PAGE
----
Hurt Kid Victories: Understanding
Results: The only thing that matters in the world of hurt kids
In the world of brain-injured children understanding is a critical issue. It can be a life and death issue. When the world sees a hurt child it often decides his fate based upon the assumption that he is not intelligent. Once he is assigned this lower condition, he is seen as less deserving and less worthwhile. How else can we explain the places where hurt kids are routinely warehoused, medicated and forgotten? The children included here had significant problems in the auditory pathway that could have put them at risk and ruined their lives. Parents, and stimulation, as always, were the answer.
At birth, a newborn baby is deaf: the baby has a startle reflex. This is the first stage of beginning to hear.
A newborn baby needs strong contrast: White dots on a black background provides appropriate visual contrast Mother will also provide auditory contrast for the newborn– sound and silence.
As the baby matures, the baby begins to hear loud threatening sounds. This is the second stage of differentiating mere sound from potentially threatening sound.
When a baby begins to be able to perceive meaningful sounds this means the baby is beginning to have useful hearing.
Injury to the brain either before, during or after delivery can result in poor or inconsistent hearing. This is because of injury to the auditory pathway, not injury to the ear. It is essential to differentiate these two very different problems otherwise inappropriate treatments can be prescribed that permanently damage an otherwise healthy auditory pathway that could have been treated.
After stimulation, the same baby only, weeks later is ready to hear the meaningful sound that matches that visual stimulation “Zebra”.
Appropriate stimulation and opportunity are the answer when a sensory pathway is in trouble. When the auditory pathway is provided with stimulation with increased frequency, intensity, and duration in recognition of the orderly way in which the brain develops, the auditory pathway will grow. The child will begin to understand meaningful sounds and then words. Once a child begins to respond consistently to words then we can begin to evaluate the child’s understanding. Once a child can understand at least as well as a three-year-old an understanding victory is awarded.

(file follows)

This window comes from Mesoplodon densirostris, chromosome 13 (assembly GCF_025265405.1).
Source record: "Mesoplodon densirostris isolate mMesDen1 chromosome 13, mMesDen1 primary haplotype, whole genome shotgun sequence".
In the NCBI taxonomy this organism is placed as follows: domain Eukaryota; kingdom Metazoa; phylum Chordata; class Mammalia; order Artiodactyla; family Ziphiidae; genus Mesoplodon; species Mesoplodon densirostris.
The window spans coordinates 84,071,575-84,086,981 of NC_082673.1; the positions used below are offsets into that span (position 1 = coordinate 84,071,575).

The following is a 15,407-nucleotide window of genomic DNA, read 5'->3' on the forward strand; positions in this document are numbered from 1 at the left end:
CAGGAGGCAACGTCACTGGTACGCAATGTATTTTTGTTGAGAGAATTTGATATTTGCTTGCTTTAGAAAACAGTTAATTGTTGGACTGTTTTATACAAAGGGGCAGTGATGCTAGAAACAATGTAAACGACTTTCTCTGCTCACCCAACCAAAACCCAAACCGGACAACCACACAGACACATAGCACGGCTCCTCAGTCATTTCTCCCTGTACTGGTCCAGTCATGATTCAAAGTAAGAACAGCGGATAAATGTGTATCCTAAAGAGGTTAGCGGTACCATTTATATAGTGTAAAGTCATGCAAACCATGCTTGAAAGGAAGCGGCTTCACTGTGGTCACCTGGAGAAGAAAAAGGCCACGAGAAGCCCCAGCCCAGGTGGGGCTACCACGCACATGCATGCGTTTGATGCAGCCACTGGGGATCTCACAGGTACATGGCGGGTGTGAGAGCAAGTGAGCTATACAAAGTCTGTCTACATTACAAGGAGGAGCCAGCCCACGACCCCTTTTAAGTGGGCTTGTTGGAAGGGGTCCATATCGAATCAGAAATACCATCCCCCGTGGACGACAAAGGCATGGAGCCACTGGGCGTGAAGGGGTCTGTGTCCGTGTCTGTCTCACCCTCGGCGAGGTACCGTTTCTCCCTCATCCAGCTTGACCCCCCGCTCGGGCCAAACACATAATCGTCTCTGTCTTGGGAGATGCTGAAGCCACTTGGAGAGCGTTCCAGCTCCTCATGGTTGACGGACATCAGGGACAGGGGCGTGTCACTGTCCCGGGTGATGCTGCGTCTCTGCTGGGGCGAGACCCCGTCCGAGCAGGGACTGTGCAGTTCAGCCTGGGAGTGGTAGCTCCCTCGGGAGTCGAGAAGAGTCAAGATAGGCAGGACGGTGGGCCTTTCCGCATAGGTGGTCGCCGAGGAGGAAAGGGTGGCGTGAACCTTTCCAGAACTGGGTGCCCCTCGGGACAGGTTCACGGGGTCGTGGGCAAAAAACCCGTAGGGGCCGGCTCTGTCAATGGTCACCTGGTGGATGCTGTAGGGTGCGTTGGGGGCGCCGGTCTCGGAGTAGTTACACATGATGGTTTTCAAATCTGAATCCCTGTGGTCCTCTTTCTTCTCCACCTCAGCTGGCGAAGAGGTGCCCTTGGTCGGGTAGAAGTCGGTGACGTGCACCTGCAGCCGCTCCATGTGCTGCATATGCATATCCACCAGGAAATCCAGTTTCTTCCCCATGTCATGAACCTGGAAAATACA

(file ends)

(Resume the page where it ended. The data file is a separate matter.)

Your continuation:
Preemies Exceeding their Peers
Brody loves his books
Born 17 weeks premature, Brody weighed one pound, two ounces. On the fourth day he was diagnosed with a Grade IV brain hemorrhage in both ventricles. Brody stayed in the Neonatal Intensive Care Unit for 148 days. Parents began their own treatment 12 to 14 hours daily. They attended the What to Do About Your Brain-injured Child course when Brody was 19 months and started an intensive program at home. Eight weeks later his understanding was at age level. Three months before his third birthday his understanding was evaluated again it was as good as a three-year old and in some areas better. He received an understanding victory at that time. He also was enjoying reading hundreds single words and large print books with sophisticated content – well above his peers.
Ava answers her mother’s questions using a choice board
Ava was born 14 weeks premature by a C-section, she weighed 2 pounds and 11 ounces. She had jaundice and respiratory distress and was put on a series of ventilators. All together she had seven surgeries on the brain in the first 9 months of life. Additional diagnoses as Cerebral Palsy, Epileptic. Parents attended the What To Do About Your Brain-injured Child course when Ava was 31 months. She understood at about an 18-month-old level at that time. Parents provided a home program of maximum stimulation and optimum opportunity and Ava progressed rapidly. She understands more than 3 years old level before she became 3 years old. At 41 months of age Ava understands at age level or above. She readily makes deals with others, follows 2-step instructions consistently, and reads large print books at a 6 to 7-year-old level with full comprehension.
It is now clear that Yuma is extremely intelligent – Mother’s biggest problem is keeping up with him!
Yuma is a twin born 13 weeks premature by an emergency C-section due to a breech presentation. He weighed one kilogram. Yuma was diagnosed with Cerebral Palsy and Periventricular Leukomalacia due to prematurity. When Yuma was two years old his parents attended the What To Do About Your Brain-Injured course and immediately started their own home program. When he started Yuma understood at about the level of a seven month old. After having a program of maximum stimulation and optimum opportunity his progress was remarkable. By 38 months of age he understood well above his age level. He now understands sophisticated expressions in both Japanese and English. He has received an understanding victory. He also uses more than 1,000 words of speech and can use a letterboard to write his more sophisticated ideas and comments. He is also walking independently now as means of transportation.
Each of these children had a very rough start in life. Neonatal care now saves the lives of thousands of preemies who even a decade ago might not have survived. But all too often preemies have very significant neurological problems, as these three children did. These parents did not accept the conventional thinking that their babies would not have a full life. Instead, these children are getting a fighting chance to have a full life thanks to the hard work and dedication of their mothers and fathers.